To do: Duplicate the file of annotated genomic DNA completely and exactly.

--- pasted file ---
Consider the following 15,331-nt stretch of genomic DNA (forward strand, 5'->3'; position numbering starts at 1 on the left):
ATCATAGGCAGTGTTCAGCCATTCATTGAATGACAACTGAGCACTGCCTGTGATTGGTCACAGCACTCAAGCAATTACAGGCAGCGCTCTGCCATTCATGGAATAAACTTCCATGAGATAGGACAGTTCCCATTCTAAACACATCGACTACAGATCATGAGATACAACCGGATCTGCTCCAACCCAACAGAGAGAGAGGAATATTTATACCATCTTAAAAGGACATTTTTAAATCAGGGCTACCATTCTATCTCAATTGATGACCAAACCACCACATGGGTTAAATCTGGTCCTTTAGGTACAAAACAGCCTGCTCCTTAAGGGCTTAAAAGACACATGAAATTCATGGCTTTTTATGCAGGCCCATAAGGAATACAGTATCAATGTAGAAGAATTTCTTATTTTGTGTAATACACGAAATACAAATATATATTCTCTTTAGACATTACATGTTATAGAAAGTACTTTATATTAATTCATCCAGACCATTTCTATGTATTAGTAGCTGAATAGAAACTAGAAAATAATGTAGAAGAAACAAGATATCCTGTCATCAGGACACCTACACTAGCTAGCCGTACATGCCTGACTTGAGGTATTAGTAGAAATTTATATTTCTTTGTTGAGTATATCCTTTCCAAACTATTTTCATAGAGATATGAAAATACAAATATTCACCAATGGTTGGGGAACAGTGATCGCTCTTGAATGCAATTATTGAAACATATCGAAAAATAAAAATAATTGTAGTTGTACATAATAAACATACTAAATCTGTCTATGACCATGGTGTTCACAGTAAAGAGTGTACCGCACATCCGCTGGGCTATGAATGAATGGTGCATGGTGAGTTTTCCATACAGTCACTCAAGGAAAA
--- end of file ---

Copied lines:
Consider the following 15,331-nt stretch of genomic DNA (forward strand, 5'->3'; position numbering starts at 1 on the left):
ATCATAGGCAGTGTTCAGCCATTCATTGAATGACAACTGAGCACTGCCTGTGATTGGTCACAGCACTCAAGCAATTACAGGCAGCGCTCTGCCATTCATGGAATAAACTTCCATGAGATAGGACAGTTCCCATTCTAAACACATCGACTACAGATCATGAGATACAACCGGATCTGCTCCAACCCAACAGAGAGAGAGGAATATTTATACCATCTTAAAAGGACATTTTTAAATCAGGGCTACCATTCTATCTCAATTGATGACCAAACCACCACATGGGTTAAATCTGGTCCTTTAGGTACAAAACAGCCTGCTCCTTAAGGGCTTAAAAGACACATGAAATTCATGGCTTTTTATGCAGGCCCATAAGGAATACAGTATCAATGTAGAAGAATTTCTTATTTTGTGTAATACACGAAATACAAATATATATTCTCTTTAGACATTACATGTTATAGAAAGTACTTTATATTAATTCATCCAGACCATTTCTATGTATTAGTAGCTGAATAGAAACTAGAAAATAATGTAGAAGAAACAAGATATCCTGTCATCAGGACACCTACACTAGCTAGCCGTACATGCCTGACTTGAGGTATTAGTAGAAATTTATATTTCTTTGTTGAGTATATCCTTTCCAAACTATTTTCATAGAGATATGAAAATACAAATATTCACCAATGGTTGGGGAACAGTGATCGCTCTTGAATGCAATTATTGAAACATATCGAAAAATAAAAATAATTGTAGTTGTACATAATAAACATACTAAATCTGTCTATGACCATGGTGTTCACAGTAAAGAGTGTACCGCACATCCGCTGGGCTATGAATGAATGGTGCATGGTGAGTTTTCCATACAGTCACTCAAGGAAAA